‘Stupid is as stupid does’

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In the 1994 movie of the same name, Forrest Gump is asked:

“are you stupid or something?”

to which Forest replies:

“stupid is as stupid does”.

Some 20 years later (yes, it really has been that long!), in general parlance this phrase has come to mean that:

‘an intelligent person who does stupid things is still stupid’ – (Urban dictionary)

and I have to say that this thought went through my mind earlier this week when I read that a third of [UK] commercial firms are likely to raise their rates in a bid to boost their profits (Solicitors Journal 6 May 2015 – “Number of law firms planning to raise charge out rates increases“).

Leaving aside the issue of whether a direct raise in your rates will equate to increased profits (for example, the psychological impact of rising rates/budgets on fee earners with no increased salary (cost)) –  what in the world would make 26 (1/3rd) of so-called intelligent finance directors of the UK’s Top 100 law firms say “it is likely their firms will increase their charge out rates in order to improve profitability in the year ahead“?

As I have blogged countless times before (the most popular being: ‘Is it time for law firms to break with the RULES when looking at profitability?‘), hourly rates are but one of the metrics in calculating profitability. And it’s probably not even the biggest metric driving your firm’s partner profit levels, which almost certainly would be better achieved via an increase in your realised rate.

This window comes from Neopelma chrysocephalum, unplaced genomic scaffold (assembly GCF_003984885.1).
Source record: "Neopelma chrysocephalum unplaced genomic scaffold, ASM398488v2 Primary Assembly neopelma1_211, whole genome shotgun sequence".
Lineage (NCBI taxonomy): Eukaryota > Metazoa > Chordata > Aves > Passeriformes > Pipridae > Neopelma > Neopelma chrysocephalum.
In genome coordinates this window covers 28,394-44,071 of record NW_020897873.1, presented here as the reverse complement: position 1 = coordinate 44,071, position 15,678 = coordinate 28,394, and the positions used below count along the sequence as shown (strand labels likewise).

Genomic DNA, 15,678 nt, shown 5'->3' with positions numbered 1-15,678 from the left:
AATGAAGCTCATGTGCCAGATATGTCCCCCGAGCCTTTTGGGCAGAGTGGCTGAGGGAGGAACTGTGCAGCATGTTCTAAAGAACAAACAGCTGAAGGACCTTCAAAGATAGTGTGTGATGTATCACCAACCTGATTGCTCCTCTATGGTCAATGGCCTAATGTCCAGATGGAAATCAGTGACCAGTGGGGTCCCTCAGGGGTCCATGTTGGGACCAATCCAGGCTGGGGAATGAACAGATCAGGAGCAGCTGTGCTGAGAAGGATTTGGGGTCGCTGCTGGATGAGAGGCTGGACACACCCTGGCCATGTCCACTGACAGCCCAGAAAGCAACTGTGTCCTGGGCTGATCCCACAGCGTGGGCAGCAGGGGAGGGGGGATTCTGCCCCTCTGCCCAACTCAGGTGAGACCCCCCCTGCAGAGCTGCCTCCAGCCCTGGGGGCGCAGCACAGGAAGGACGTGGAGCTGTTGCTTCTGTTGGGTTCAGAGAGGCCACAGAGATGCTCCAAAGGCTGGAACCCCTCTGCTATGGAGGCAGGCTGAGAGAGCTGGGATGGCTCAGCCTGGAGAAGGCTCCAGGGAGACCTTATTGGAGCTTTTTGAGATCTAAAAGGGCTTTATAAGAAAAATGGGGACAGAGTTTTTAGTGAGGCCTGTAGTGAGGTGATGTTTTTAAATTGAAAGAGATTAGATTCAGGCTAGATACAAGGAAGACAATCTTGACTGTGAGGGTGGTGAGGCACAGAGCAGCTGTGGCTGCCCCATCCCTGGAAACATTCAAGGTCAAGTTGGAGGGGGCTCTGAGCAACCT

Putting this mathematically (admittedly not my strongest area), say my hourly rate is $100 and my realization rate is 90%, then I’m being paid $90-. Taking this forward I’ve decided to increase my hourly charge-out rate to $110-, but find that my realization rate has now fallen to 80%. If my maths is correct, I’m now being paid $88-.

In other words, in real terms, I’m losing money!

Don’t think this could happen? Then take a look at Charts 4 & 5 from the ‘2015 Report on the State of the Legal Market‘ published by The Center for the Study of the Legal Profession at the Georgetown University Law Center and Thomson Reuters Peer Monitor (at page 5)

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chart 5

Those charts don’t make for pretty reading.

So when, as the article reports:

“…firms realise this is not going to be an easy sell to clients who are likely to negotiate hard to keep fees down, so their approach to increasing charge out rates is likely to be softly softly, rather than gung-ho”

my response would be: “why bother?”.